Bottom line:  The Koch Brothers and our utility companies' “Business Models” are not suited to switching from fossil fuels to renewable energy sources.  So, as a result, we the people must pay the price and suffer. 

And just in case you think that this war on solar is limited to those of us who live in the Free Market Paradise we call the United States of America, I’m about to disrupt your thinking.  Just the other day the World Trade Organization voted in support of a U.S. sponsored complaint against India based on India’s “Buy Local" regulations for the production of solar panels:

Really?  The United States is threatened by India’s “Buy Local” rules?  (PS: Having worked for the U.S. Government for many years, I can attest that every single contract has a “Buy Local” clause in it.)  India, with an annual per capita income of $1,250 compared to the U.S. $5,138 is somehow a huge threat to American production of solar panels?  But, of course, that’s not the real issue.  The real issue revolves around trade agreements.  Trade agreements that protect multi-national corporations from competition in some perverse application of Free Market principles, (If you can believe it! Shocking isn't it!)

India had been successfully implementing plans to shift rapidly from dirty climate killing coal to clean solar by building a domestic solar panel production industry, but the U.S. world trade representative and the WTO, working in the interests of multinational corporations, will not allow it. 

India's power system, predominantly fueled by coal, is notoriously unreliable, but solar power is coming to the rescue. Locally generated rooftop and industrial scale solar is empowering communities across India while reducing pollution and creating local jobs. But the U.S. trade office took offense that India had buy local provisions to protect their investments in developing their  domestic solar power industry and filed a complaint with the World Trade Organization (WTO). The WTO found against India’s buy local provision to provide a reliable market for India's nascent solar power panel production industry. Ironically, the big winner in this case is China, the lowest cost producer of solar panels, not the United States.  Moreover, buy local provisions have been used by U.S. states to build up local industries. This case could ultimately be turned against businesses in the United States that benefit from buy local rules if China went to the WTO fight for its manufacturers.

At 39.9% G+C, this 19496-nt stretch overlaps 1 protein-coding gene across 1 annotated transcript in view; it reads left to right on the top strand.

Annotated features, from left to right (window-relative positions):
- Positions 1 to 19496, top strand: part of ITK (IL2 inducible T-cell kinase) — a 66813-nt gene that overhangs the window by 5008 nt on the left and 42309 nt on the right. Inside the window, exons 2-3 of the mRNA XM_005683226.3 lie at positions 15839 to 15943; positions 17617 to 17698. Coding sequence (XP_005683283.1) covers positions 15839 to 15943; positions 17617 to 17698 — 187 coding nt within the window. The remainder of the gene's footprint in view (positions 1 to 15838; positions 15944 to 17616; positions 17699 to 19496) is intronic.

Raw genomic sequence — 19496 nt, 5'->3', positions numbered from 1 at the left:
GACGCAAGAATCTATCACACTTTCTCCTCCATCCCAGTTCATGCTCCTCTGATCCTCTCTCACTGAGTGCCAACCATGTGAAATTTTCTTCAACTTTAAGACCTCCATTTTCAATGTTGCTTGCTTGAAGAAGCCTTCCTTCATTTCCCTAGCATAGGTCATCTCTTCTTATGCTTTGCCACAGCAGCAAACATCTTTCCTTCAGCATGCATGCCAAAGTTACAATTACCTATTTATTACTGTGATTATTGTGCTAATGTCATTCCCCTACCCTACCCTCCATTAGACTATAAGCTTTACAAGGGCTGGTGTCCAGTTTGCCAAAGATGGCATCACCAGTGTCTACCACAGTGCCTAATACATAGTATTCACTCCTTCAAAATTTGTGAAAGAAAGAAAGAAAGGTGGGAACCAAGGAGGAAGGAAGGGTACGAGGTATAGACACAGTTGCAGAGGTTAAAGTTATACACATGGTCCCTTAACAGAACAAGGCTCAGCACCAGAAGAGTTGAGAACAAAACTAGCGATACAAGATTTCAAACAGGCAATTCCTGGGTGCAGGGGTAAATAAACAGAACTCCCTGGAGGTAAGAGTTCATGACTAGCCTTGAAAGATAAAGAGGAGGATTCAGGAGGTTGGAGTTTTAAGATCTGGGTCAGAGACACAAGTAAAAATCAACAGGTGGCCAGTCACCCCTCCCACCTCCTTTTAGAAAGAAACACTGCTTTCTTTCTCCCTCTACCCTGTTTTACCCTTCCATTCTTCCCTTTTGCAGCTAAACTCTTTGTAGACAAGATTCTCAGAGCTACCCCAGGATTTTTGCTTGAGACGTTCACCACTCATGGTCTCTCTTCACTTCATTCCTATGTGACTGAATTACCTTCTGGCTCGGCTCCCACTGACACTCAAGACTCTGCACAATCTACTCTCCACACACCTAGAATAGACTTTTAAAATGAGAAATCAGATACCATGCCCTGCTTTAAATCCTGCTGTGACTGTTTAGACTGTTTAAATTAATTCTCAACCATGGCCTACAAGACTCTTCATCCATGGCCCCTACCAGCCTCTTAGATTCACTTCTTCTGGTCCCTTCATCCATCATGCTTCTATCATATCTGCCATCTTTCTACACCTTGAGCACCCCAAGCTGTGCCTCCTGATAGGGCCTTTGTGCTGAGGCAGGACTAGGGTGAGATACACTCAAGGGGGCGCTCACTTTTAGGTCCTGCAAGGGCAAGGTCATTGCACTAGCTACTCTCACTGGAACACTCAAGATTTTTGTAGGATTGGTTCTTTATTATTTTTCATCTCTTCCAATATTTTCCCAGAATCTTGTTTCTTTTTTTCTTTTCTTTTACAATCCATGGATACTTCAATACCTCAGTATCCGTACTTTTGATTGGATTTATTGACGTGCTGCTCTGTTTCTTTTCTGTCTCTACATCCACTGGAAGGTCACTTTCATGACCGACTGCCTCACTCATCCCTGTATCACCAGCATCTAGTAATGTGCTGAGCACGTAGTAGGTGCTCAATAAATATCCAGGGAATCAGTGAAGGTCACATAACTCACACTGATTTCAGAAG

Having personally experienced New Delhi’s suffocating winter time pollution (although much improved of late) I can assure you that shifting to solar power not only will reduce pollution across the nation but will also help keep Indians healthier.  Plus, as anyone who has spent a day anywhere in India and experienced electric “power cuts” on a daily basis, you can bet your last dollar than Indians welcome the shift.  Why the hell we – our government – would take this action is not only dumb and stupid but defies any semblance of rationality.  Of course, just like Koch Industries, I guess people really don’t matter.  Profits do. 

Have a good day!



  1. The solar power is the safest and cleanest energy and helps us sustain the environment.Unlike the non-renewable energy sources, such as coal and petroleum, solar power does not smog or global warming.I’m very happy that I choose to go with solar panel, solar is the thing for the future, the sun is free we should use it.

  2. Good read and Great article.The Solar Power is considered as the new energy for us and it is green power for the environment. We should encourage more people using it in the life.